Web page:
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Improving your yard with hardscaping with fine design

Improving your yard with hardscaping

Posted: March 13, 2009 8:32 p.m.
Updated: March 14, 2009 4:55 a.m.

Landscaping not only makes your home more beautiful it can also make it more valuable. In fact, a Michigan State University study found that, depend­ing on where the house is located, high-quality landscaping adds between 5 percent and 11 percent to its price.

However, good landscaping is about more than just plants. Paths, benches, walls, water features - they're all part of hardscaping and can make or break the look of your yard and garden landscape.

In the competitive housing market, every feature of a home is crucial in attract­ing potential buyers. The home's exterior makes the first impression, and hard­scapes, as important elements of landscaping, play a critical role gaining a return on value. Along with helping a property stand out in buyers' minds, 

Acarefully thought-out landscape using hardscapes allows homeowners to express their creativity and personality through the variety of options available.

Create your own path
A well-made concrete walkway or garden path not only stands up to years of hard use, it enhances the natural landscape and complements a home's exterior features.
Traditional walkway materials such as brick and stone can be pricey and often difficult to install. As an easy and inexpensive alternative, you can build a new concrete path using manufactured molds, such as the Quikrete WalkMaker build­ing forms. The result is a beautiful pathway that mirrors the texture and appear­ance of brick or natural stone with all the durability and economy of poured concrete.

Project how-to
Here is a simple, step-by-step process for making your own beautiful pathway. This is a weekend project one person can easily complete for a minimal cost. Typically, the cost to install a 10-foot-long concrete path is about $50 to $60 for materials.

Step 1: Prepare the project site
by leveling the ground, removing sod or soil as needed.
Step 2: Mix a batch of concrete
for the first section, following the product directions. Place the form at the start of your path and level it. Use a shovel or trowel to fill each cavity of the mold with wet concrete. Consolidate and smooth the surface of the form using a concrete margin trowel.
Step 3: Promptly remove the form
and then smooth the edges of the section with a trowel to create the desired finish (it may help to wet the trowel in water). For a nonslip surface, broom the section or brush it with a stiff brush. Rotate the form one-quarter turn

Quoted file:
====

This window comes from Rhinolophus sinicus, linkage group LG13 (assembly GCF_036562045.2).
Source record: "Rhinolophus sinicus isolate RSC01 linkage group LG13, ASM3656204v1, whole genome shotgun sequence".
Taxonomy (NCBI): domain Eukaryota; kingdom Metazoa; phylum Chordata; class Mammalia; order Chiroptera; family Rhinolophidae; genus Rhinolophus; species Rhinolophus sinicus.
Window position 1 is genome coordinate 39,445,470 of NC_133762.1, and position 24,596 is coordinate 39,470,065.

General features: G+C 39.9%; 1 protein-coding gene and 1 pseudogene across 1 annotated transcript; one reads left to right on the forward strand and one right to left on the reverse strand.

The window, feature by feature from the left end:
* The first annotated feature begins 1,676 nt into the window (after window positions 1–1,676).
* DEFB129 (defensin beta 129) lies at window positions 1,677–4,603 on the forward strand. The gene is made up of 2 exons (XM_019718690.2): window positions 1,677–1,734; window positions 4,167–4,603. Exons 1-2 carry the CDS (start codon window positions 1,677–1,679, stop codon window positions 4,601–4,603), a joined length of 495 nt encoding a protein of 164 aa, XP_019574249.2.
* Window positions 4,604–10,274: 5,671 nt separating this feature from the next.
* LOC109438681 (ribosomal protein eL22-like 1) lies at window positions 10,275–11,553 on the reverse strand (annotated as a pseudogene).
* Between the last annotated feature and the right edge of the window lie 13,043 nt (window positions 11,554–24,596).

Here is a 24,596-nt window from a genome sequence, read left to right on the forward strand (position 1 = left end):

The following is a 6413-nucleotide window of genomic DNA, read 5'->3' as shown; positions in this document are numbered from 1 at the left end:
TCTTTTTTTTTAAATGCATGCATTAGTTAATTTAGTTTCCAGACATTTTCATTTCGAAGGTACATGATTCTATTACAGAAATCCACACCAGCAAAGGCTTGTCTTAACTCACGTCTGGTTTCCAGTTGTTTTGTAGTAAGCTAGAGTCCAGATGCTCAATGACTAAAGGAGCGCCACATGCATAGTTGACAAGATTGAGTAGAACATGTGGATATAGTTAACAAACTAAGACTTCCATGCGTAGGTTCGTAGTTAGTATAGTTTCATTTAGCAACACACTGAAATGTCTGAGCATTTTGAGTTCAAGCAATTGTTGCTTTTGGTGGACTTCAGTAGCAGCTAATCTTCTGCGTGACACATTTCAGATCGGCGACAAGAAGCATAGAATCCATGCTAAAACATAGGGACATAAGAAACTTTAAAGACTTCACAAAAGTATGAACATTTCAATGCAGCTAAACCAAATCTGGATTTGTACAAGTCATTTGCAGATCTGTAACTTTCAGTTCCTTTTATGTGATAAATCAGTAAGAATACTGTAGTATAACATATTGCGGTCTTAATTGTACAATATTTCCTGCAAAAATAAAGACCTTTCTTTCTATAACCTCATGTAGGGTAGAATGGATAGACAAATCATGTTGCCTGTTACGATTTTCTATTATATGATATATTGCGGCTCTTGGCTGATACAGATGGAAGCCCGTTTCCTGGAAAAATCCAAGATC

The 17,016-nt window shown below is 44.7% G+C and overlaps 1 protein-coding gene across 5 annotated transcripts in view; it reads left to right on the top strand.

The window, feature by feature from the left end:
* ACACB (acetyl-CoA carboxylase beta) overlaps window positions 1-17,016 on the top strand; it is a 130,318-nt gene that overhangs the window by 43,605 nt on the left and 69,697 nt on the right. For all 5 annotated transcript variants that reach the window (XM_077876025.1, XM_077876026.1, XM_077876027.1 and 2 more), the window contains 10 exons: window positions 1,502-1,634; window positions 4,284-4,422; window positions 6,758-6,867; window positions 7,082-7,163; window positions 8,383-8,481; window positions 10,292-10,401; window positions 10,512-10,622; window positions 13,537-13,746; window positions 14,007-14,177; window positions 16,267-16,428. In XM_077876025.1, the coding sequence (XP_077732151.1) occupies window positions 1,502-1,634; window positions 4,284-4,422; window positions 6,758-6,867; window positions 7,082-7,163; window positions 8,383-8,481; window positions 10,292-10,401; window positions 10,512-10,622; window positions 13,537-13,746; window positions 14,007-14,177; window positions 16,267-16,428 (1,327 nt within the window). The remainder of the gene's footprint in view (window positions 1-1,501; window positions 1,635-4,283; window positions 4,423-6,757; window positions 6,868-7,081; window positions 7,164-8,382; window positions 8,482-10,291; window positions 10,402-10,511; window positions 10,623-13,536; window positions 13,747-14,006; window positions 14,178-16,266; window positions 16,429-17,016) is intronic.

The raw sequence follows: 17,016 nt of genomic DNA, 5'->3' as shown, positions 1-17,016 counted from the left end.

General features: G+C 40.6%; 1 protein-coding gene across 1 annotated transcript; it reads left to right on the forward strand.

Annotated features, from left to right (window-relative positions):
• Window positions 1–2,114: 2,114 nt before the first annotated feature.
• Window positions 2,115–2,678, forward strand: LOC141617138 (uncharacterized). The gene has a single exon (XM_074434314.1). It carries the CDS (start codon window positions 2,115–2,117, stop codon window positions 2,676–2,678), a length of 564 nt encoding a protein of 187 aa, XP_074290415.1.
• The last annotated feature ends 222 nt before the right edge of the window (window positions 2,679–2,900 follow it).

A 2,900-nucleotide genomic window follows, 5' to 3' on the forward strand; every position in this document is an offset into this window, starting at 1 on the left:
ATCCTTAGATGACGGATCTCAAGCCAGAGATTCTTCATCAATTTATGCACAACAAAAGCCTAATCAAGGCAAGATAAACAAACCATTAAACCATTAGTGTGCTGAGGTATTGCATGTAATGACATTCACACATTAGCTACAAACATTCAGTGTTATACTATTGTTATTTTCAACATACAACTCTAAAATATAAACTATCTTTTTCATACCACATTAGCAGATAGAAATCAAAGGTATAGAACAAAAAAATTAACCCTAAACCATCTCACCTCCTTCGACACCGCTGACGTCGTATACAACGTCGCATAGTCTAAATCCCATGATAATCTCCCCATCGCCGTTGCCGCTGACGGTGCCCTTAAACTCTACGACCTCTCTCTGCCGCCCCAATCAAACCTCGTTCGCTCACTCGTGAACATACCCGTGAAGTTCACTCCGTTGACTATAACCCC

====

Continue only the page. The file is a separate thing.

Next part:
(90 degrees) with each section to vary the pattern. Place the form against the finished section and repeat steps 2 and 3 to complete the next section.
Step 4: Repeat until the path is finished.
With a variety of form patterns available (Basket Weave Brick, European Block Brick, Country Stone and Running Bond Brick), you can create a path­way, patio or walkway that matches your home's style.
When you're finished, damp cure concrete by spraying periodically with a fine water mister or cover with plastic sheeting for five to seven days. Curing concrete is a process that maintains ideal moisture and temperature conditions so that the concrete will be durable, stable and watertight. Allow 24 hours before foot traffic.

Colorful choices
Coloring gives molded concrete a more natural looking finish and is great for blending your path or walkway into your landscape design. Adding colorant to the concrete mix is the easiest method and produces consistent results.

For every two 60- or 80-pound bags of dry concrete mix, blend one 10-ounce bottle of liquid cement color with five quarts clean water. Mix the liquid into the dry concrete until the color is uniform. Add more clean water as needed to achieve the desired consistency.

n After placing and finishing the path sections, cure the concrete carefully to produce the best color quality. If curing conditions are less than ideal, apply concrete cure and seal to ensure even curing and consistent color. For more project ideas, step-by-step instructions and a quantity calculator, visit


n concrete mix or crack-resistant concrete mix
n liquid cement color
n polymer-modified jointing sand (optional)

n excavation and site preparation tools
n building form
n wheelbarrow or mixing box
n shovel
n level
n margin trowel or finishing trowel






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